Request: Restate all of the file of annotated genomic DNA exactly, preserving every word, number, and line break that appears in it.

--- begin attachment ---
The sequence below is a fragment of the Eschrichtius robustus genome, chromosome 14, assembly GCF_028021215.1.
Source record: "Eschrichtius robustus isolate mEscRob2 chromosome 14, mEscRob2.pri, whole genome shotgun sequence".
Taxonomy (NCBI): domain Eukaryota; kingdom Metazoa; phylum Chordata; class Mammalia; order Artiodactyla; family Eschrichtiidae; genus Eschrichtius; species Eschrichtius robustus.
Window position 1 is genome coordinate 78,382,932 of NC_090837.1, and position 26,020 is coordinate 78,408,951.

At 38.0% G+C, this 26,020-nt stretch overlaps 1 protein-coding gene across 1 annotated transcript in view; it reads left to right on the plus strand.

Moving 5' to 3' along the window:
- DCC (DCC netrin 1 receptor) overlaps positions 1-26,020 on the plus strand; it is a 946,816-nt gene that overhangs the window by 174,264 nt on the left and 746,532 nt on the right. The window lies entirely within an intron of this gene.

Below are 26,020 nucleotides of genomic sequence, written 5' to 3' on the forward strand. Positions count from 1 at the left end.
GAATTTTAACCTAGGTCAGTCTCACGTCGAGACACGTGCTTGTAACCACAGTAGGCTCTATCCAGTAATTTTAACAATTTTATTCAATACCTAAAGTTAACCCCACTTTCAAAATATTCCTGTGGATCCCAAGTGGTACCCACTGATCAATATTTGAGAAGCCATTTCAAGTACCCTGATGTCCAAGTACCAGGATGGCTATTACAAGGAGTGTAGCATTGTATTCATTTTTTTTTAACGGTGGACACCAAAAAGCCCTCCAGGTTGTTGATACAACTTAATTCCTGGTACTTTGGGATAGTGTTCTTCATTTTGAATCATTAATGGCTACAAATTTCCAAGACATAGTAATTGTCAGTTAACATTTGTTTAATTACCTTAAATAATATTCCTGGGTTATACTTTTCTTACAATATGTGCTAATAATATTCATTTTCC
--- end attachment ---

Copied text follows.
The sequence below is a fragment of the Eschrichtius robustus genome, chromosome 14, assembly GCF_028021215.1.
Source record: "Eschrichtius robustus isolate mEscRob2 chromosome 14, mEscRob2.pri, whole genome shotgun sequence".
Taxonomy (NCBI): domain Eukaryota; kingdom Metazoa; phylum Chordata; class Mammalia; order Artiodactyla; family Eschrichtiidae; genus Eschrichtius; species Eschrichtius robustus.
Window position 1 is genome coordinate 78,382,932 of NC_090837.1, and position 26,020 is coordinate 78,408,951.

At 38.0% G+C, this 26,020-nt stretch overlaps 1 protein-coding gene across 1 annotated transcript in view; it reads left to right on the plus strand.

Moving 5' to 3' along the window:
- DCC (DCC netrin 1 receptor) overlaps positions 1-26,020 on the plus strand; it is a 946,816-nt gene that overhangs the window by 174,264 nt on the left and 746,532 nt on the right. The window lies entirely within an intron of this gene.

Below are 26,020 nucleotides of genomic sequence, written 5' to 3' on the forward strand. Positions count from 1 at the left end.
GAATTTTAACCTAGGTCAGTCTCACGTCGAGACACGTGCTTGTAACCACAGTAGGCTCTATCCAGTAATTTTAACAATTTTATTCAATACCTAAAGTTAACCCCACTTTCAAAATATTCCTGTGGATCCCAAGTGGTACCCACTGATCAATATTTGAGAAGCCATTTCAAGTACCCTGATGTCCAAGTACCAGGATGGCTATTACAAGGAGTGTAGCATTGTATTCATTTTTTTTTAACGGTGGACACCAAAAAGCCCTCCAGGTTGTTGATACAACTTAATTCCTGGTACTTTGGGATAGTGTTCTTCATTTTGAATCATTAATGGCTACAAATTTCCAAGACATAGTAATTGTCAGTTAACATTTGTTTAATTACCTTAAATAATATTCCTGGGTTATACTTTTCTTACAATATGTGCTAATAATATTCATTTTCC